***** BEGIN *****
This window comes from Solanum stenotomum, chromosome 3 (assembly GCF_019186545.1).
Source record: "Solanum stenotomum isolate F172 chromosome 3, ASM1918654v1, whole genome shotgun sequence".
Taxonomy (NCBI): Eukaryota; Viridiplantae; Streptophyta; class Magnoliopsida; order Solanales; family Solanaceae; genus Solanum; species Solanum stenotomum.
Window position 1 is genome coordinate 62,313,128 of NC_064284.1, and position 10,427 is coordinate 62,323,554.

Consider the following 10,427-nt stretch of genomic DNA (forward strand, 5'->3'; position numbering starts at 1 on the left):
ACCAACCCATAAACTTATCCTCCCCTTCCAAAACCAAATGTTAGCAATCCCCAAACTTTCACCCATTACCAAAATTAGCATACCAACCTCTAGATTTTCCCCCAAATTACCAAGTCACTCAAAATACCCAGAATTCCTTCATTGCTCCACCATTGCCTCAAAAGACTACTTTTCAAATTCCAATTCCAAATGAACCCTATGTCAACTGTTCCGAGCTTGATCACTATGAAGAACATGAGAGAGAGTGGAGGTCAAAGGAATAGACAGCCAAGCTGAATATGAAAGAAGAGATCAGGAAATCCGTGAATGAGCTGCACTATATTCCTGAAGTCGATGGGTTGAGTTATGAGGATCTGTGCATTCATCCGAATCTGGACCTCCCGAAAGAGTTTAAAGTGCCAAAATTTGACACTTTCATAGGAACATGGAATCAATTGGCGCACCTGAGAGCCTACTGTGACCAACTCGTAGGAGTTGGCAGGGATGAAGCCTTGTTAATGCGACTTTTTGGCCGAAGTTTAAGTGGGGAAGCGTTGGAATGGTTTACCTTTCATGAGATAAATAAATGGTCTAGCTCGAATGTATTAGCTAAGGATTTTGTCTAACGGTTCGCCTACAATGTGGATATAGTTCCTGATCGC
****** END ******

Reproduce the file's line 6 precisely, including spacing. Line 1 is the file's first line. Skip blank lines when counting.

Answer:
ACCAACCCATAAACTTATCCTCCCCTTCCAAAACCAAATGTTAGCAATCCCCAAACTTTCACCCATTACCAAAATTAGCATACCAACCTCTAGATTTTCCCCCAAATTACCAAGTCACTCAAAATACCCAGAATTCCTTCATTGCTCCACCATTGCCTCAAAAGACTACTTTTCAAATTCCAATTCCAAATGAACCCTATGTCAACTGTTCCGAGCTTGATCACTATGAAGAACATGAGAGAGAGTGGAGGTCAAAGGAATAGACAGCCAAGCTGAATATGAAAGAAGAGATCAGGAAATCCGTGAATGAGCTGCACTATATTCCTGAAGTCGATGGGTTGAGTTATGAGGATCTGTGCATTCATCCGAATCTGGACCTCCCGAAAGAGTTTAAAGTGCCAAAATTTGACACTTTCATAGGAACATGGAATCAATTGGCGCACCTGAGAGCCTACTGTGACCAACTCGTAGGAGTTGGCAGGGATGAAGCCTTGTTAATGCGACTTTTTGGCCGAAGTTTAAGTGGGGAAGCGTTGGAATGGTTTACCTTTCATGAGATAAATAAATGGTCTAGCTCGAATGTATTAGCTAAGGATTTTGTCTAACGGTTCGCCTACAATGTGGATATAGTTCCTGATCGC